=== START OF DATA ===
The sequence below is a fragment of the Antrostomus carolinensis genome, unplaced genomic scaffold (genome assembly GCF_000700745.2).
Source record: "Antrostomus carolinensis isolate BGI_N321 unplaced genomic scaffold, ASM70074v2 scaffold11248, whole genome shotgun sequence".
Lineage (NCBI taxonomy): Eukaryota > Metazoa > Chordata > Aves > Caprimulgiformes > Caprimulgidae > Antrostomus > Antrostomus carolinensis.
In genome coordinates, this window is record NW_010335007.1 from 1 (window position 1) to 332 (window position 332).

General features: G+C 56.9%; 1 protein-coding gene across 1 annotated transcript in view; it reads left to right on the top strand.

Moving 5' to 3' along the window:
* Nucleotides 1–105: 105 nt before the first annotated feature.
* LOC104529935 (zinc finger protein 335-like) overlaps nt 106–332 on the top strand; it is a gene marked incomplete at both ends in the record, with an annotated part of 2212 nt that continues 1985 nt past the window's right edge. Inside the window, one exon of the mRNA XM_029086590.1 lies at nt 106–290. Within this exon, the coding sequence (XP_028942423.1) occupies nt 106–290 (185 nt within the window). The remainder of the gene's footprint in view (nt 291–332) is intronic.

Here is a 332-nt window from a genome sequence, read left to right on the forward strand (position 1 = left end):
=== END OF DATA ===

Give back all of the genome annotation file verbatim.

The sequence below is a fragment of the Antrostomus carolinensis genome, unplaced genomic scaffold (genome assembly GCF_000700745.2).
Source record: "Antrostomus carolinensis isolate BGI_N321 unplaced genomic scaffold, ASM70074v2 scaffold11248, whole genome shotgun sequence".
Lineage (NCBI taxonomy): Eukaryota > Metazoa > Chordata > Aves > Caprimulgiformes > Caprimulgidae > Antrostomus > Antrostomus carolinensis.
In genome coordinates, this window is record NW_010335007.1 from 1 (window position 1) to 332 (window position 332).

General features: G+C 56.9%; 1 protein-coding gene across 1 annotated transcript in view; it reads left to right on the top strand.

Moving 5' to 3' along the window:
* Nucleotides 1–105: 105 nt before the first annotated feature.
* LOC104529935 (zinc finger protein 335-like) overlaps nt 106–332 on the top strand; it is a gene marked incomplete at both ends in the record, with an annotated part of 2212 nt that continues 1985 nt past the window's right edge. Inside the window, one exon of the mRNA XM_029086590.1 lies at nt 106–290. Within this exon, the coding sequence (XP_028942423.1) occupies nt 106–290 (185 nt within the window). The remainder of the gene's footprint in view (nt 291–332) is intronic.

Here is a 332-nt window from a genome sequence, read left to right on the forward strand (position 1 = left end):